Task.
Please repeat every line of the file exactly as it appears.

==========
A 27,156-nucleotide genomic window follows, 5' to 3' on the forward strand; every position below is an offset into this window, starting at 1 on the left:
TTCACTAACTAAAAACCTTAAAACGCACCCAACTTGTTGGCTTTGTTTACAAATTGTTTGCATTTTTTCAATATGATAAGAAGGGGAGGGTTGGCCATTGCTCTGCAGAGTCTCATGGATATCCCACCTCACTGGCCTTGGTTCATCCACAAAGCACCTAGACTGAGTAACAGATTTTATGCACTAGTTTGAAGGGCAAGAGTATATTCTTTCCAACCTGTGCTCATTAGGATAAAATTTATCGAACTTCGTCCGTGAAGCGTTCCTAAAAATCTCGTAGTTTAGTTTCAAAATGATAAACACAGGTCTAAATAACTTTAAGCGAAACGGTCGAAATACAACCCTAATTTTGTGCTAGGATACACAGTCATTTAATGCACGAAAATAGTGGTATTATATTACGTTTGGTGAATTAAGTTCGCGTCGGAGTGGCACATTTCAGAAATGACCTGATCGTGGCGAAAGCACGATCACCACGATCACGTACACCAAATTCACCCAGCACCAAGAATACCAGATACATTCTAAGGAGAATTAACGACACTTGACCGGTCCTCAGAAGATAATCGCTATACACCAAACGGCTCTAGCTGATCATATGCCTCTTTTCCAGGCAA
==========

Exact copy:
A 27,156-nucleotide genomic window follows, 5' to 3' on the forward strand; every position below is an offset into this window, starting at 1 on the left:
TTCACTAACTAAAAACCTTAAAACGCACCCAACTTGTTGGCTTTGTTTACAAATTGTTTGCATTTTTTCAATATGATAAGAAGGGGAGGGTTGGCCATTGCTCTGCAGAGTCTCATGGATATCCCACCTCACTGGCCTTGGTTCATCCACAAAGCACCTAGACTGAGTAACAGATTTTATGCACTAGTTTGAAGGGCAAGAGTATATTCTTTCCAACCTGTGCTCATTAGGATAAAATTTATCGAACTTCGTCCGTGAAGCGTTCCTAAAAATCTCGTAGTTTAGTTTCAAAATGATAAACACAGGTCTAAATAACTTTAAGCGAAACGGTCGAAATACAACCCTAATTTTGTGCTAGGATACACAGTCATTTAATGCACGAAAATAGTGGTATTATATTACGTTTGGTGAATTAAGTTCGCGTCGGAGTGGCACATTTCAGAAATGACCTGATCGTGGCGAAAGCACGATCACCACGATCACGTACACCAAATTCACCCAGCACCAAGAATACCAGATACATTCTAAGGAGAATTAACGACACTTGACCGGTCCTCAGAAGATAATCGCTATACACCAAACGGCTCTAGCTGATCATATGCCTCTTTTCCAGGCAA